JW: Actually, I thought it was just a dreadful-looking shoe, and it didn't sell as well as they had hoped it would. It was an Italian-style with a semi-high heel, which was in vogue at that time. The shoe had the GTO emblem imprinted on the inside on the sole. It had a quasi-tire tread on the outside of the sole, indicating a tire that gave you a better grip when you were running around. It also had a beveled heel that was supposed to give you better action on the accelerator pedal. Those were all the hokey things that were built into the characterization of this GTO shoe.
HPP: How did the Thom McAn GTO giveaway contest work?
JW: There were 50 cars, so each one was given away in a different state. The contest ran from late Spring, 1966, all through the summer and into the fall. All you had to do was either go into a Thom McAn shoe store or a Pontiac dealership to enter the contest. It was purely a sweepstakes.
HPP: Tell us about the '66 GTO "uniform" cars.
JW: We used a "uniform" car as part of the promotion. It was a '66 GTO hardtop in gold, not Tiger Gold, just one of our production golds, with a black vinyl top, a 389 Tri-Power, four-speed manual, and Safe-T-Track. It had Rally I wheels with redline tires, a gauge package, and an AM radio. It did not have power windows or power seats, but it had power steering and power brakes. That was the Thom McAn "uniform" car. We built about 200 of those to be displayed out in front of the 200 freestanding stores of the 1,500 Thom McAn had. The remaining stores were in shopping centers so you couldn't put a car right out in front. These were not giveaway cars.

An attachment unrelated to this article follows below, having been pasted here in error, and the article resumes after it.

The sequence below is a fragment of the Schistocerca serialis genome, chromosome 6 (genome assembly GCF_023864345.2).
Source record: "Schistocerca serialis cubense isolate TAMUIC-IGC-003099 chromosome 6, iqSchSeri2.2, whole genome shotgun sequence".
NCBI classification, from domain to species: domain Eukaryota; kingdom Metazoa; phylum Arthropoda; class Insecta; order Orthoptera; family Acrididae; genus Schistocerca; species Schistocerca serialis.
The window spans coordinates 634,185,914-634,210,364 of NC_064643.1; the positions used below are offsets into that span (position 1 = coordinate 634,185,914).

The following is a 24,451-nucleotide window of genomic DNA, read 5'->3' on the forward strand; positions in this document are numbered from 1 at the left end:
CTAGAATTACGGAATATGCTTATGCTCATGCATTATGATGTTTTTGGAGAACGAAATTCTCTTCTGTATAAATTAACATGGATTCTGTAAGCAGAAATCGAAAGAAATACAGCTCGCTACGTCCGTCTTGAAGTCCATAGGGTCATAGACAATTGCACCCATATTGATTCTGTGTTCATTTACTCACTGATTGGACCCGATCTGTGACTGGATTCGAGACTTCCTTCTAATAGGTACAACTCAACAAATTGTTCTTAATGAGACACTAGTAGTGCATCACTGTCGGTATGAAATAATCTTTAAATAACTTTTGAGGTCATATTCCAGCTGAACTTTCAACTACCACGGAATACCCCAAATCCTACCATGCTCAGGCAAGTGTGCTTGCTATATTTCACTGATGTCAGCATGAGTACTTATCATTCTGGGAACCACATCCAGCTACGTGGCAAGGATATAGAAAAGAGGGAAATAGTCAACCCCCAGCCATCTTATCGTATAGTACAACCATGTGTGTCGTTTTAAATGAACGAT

HPP: Why weren't '66 GTOs awarded since they were featured as displays for the sweepstakes?
JW: The contest ran longer than the model season allowed. Consequently, we took the retail value of the '66 Thom McAn GTO "uniform" car plus tax, freight and license, which was included in the payoff, and each winner was awarded a certificate of credit for that amount. In other words, it was what that '66 GTO retailed for in their state and locale. They could then take that certificate to the Pontiac dealer of their choice and apply it to the purchase price of any new 1967 model.
HPP: How else did you promote the Thom McAn GTO?
JW: We also had Model Products Corporation (MPC) make models of that exact same "uniform" car with the black vinyl top. Over 10,000 of them were distributed through our Pontiac dealers and the Thom McAn stores. Many of them were used as giveaways at the Thom McAn stores when people came in and bought a pair of shoes or expressed some significant interest other than just entering the contest.
HPP: Was Thom McAn pleased with the success of the Thom McAn GTO shoe and the contest that co-promoted the Pontiac GTO?
JW: Though Melville and Thom McAn didn't sell as many of the shoe that they called GTO as they wanted to, they did bring a ton of traffic into their stores to enter the contest and attributed the sale of many of their other shoe styles to that increased traffic. So they were very satisfied with the performance of the contest.
HPP: Was the Thom McAn GTO advertising campaign successful as far as Pontiac was concerned?
JW: Yes. Thom McAn put together, with our cooperation, some of the most incredible advertising that we could have ever possibly wanted. Their ads were full of screaming engines and screeching tires and cars roaring through the gears. That was the whole theme of their advertising, which was designed to promote the shoe, and it was exactly what we were looking for. The reason that I know it was so successful from my point of view is that we were constantly being "attacked" by the GM officials who were complaining that we were violating their rules. They'd say, "I thought we told you that you couldn't run those screaming engines and screeching tires and all that performance advertising." And we consistently told them that those were not our commercials, that they were the Thom McAn shoe commercials and we really had no control over the type of creative advertising Thom McAn was doing. So all in all, the program was very successful, both for Thom McAn and for Pontiac, because it got our message across. It built more of the positive kind of performance, youthful-oriented image for our car called the GTO, which is exactly what we intended it to be. It worked out incredibly well for us.

Photo Gallery: 1967 Pontiac GTO Thom McAn Sweepstakes Car - High Performance Pontiac Magazine